The glorious John Wilson sound marred by unsubtle amplification of singers
There’d be a riot at tonight’s Prom (a concert performance of Glyndebourne’s Figaro) if the soloists were to follow the precedent set at last night’s and wear personal microphones to amplify tiny voices (which, by the way, none of the Glyndebourne cast has) into big booming soundboxes. As it happens, I have no idea whether any of last night’s voices were tiny or not as we weren’t given the opportunity of finding out. But at the same time we were denied the chance of hearing singers clearly full of character in any sort of natural balance with the marvellous – and huge – John Wilson Orchestra.
I understand why they did it, of course. For unamplified solo voices to compete with a 100-plus orchestra playing at full volume would be some ask! But, even aside from the fact that the principle makes me slightly uneasy, the amplification wasn’t even subtle, the voices sometimes booming unpleasantly (to my ears) from nowhere near where the singers were stationed, creating a disorientation like in the opera house when a role is sung from the wings by an understudy while an actor on stage mimes the role.
Yes, this was the ‘Broadway Sound’ Prom and Broadway, I know, has different mores from those prevailing in the classical scene. Then again, musicals regularly use actors with no classical or operatic training who wouldn’t know how to project their naked voices beyond the fifth row of the stalls. But this is the Proms, ‘the greatest classical music festival in the world’ (which it probably is), as we are regularly reminded, and in my book amplifying the voices of the soloists in the hall is as liable to detract from the experience as to enrich it. Amplification has no place in the classical arena and, especially when that amplification sounds crude and unbalanced, I think it is questionable whether it should be used in this way even in a ‘big band’ concert as part of a Proms season.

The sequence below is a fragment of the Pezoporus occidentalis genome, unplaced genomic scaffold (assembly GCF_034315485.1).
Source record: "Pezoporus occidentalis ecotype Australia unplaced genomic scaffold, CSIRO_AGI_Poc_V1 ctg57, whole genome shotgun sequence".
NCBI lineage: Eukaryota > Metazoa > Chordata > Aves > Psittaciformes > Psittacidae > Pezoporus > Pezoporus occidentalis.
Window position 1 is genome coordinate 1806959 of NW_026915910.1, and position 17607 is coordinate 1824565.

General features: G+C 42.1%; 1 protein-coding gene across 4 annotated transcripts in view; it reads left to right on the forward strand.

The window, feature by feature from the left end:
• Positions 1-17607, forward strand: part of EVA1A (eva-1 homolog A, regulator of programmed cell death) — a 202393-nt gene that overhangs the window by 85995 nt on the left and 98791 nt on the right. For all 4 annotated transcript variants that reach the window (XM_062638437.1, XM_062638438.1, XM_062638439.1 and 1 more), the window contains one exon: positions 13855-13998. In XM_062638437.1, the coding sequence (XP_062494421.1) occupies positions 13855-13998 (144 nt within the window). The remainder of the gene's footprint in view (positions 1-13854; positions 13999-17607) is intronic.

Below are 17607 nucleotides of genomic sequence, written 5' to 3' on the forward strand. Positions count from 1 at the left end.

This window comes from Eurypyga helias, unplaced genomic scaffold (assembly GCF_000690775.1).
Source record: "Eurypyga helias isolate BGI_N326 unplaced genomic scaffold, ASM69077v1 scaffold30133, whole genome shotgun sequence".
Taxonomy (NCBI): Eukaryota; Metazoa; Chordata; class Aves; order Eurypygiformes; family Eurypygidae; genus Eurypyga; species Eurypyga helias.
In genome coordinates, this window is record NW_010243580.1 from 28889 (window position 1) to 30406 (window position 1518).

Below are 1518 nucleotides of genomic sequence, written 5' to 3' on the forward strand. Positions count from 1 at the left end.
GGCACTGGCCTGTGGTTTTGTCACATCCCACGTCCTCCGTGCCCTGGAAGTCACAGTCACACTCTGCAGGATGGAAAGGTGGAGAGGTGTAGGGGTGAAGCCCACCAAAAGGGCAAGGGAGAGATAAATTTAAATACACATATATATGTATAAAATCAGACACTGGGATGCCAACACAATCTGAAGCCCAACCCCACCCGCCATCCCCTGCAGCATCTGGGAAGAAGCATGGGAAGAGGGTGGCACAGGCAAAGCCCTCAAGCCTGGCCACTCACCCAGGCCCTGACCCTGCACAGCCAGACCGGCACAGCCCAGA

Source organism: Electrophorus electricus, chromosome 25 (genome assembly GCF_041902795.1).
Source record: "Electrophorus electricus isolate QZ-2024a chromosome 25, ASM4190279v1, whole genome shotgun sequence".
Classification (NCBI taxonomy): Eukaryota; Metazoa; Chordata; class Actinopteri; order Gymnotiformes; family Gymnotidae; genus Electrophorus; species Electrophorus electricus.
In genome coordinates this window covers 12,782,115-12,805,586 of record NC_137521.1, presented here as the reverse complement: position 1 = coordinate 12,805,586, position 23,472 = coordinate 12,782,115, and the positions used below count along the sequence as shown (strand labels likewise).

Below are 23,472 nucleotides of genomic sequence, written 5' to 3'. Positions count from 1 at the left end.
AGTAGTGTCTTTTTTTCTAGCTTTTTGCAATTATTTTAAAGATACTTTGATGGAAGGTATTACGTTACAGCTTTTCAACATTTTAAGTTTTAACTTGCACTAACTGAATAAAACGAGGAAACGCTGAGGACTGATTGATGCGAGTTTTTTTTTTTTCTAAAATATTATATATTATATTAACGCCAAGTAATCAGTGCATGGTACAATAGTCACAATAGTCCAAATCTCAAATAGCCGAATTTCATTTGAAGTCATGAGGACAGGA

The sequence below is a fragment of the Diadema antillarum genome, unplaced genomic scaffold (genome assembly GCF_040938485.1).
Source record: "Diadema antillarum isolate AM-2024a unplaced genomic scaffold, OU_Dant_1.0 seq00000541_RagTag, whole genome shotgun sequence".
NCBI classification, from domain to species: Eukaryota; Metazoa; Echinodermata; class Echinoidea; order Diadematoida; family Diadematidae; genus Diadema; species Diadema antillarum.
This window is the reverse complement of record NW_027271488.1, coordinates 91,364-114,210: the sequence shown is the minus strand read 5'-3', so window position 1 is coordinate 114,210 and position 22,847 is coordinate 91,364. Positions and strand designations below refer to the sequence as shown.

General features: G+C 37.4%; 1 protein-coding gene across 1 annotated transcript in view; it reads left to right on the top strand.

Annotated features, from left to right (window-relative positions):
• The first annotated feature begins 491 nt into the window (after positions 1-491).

And if the singers can’t cope without it (as I say I don’t know one way or the other), maybe they’re the wrong cast for a sold-out highlight of a ‘classical music festival’. I’d be amazed if the breathtaking Sally Matthews needed a personal mic to sing ‘Porgi amor’ to 6000 or so people tonight (albeit she won’t be competing with that sort of orchestral splendour!).
None of this will impact on the TV audience on Saturday night (BBC2, 8pm) – I expect the balancing will be perfect – and this concert will, I’m sure, go down a treat. John Wilson has the knack of assembling a troupe of top-notch musicians to play for him and boy, does it show! This is the authentic rich, brilliant ‘big band’ sound. Just listen to the brass. Fabulous. You’ll never hear the music of Broadway sound better.
Orchestral highlights include ‘Slaughter on Tenth Avenue’ from the Richard Rodgers' 1936 musical On Your Toes and the orchestral number (‘Imaginary Coney Island’) from Bernstein’s On the Town.
And enjoy the shimmering strings accompanying the winsome Sierra Boggess (whose catchy smile will make her a hit on TV whatever the unamplified voice might sound like) and Julian Ovenden in ‘Tonight’ from West Side Story.
There are plenty of other gems, which are sure to be effective on the box , including a funny ‘Seven and a Half Cents’ from The Pajama Game and 'Little Tin Box' from Fiorello!. You’ll have your own favourites, but be sure not to switch off before the encore!
Antony Craig started going to Covent Garden in 1962 and has probably been to more than 1000 performances at the Royal Opera House alone. He also finds time to sing in two choirs and is Production Editor of Gramophone.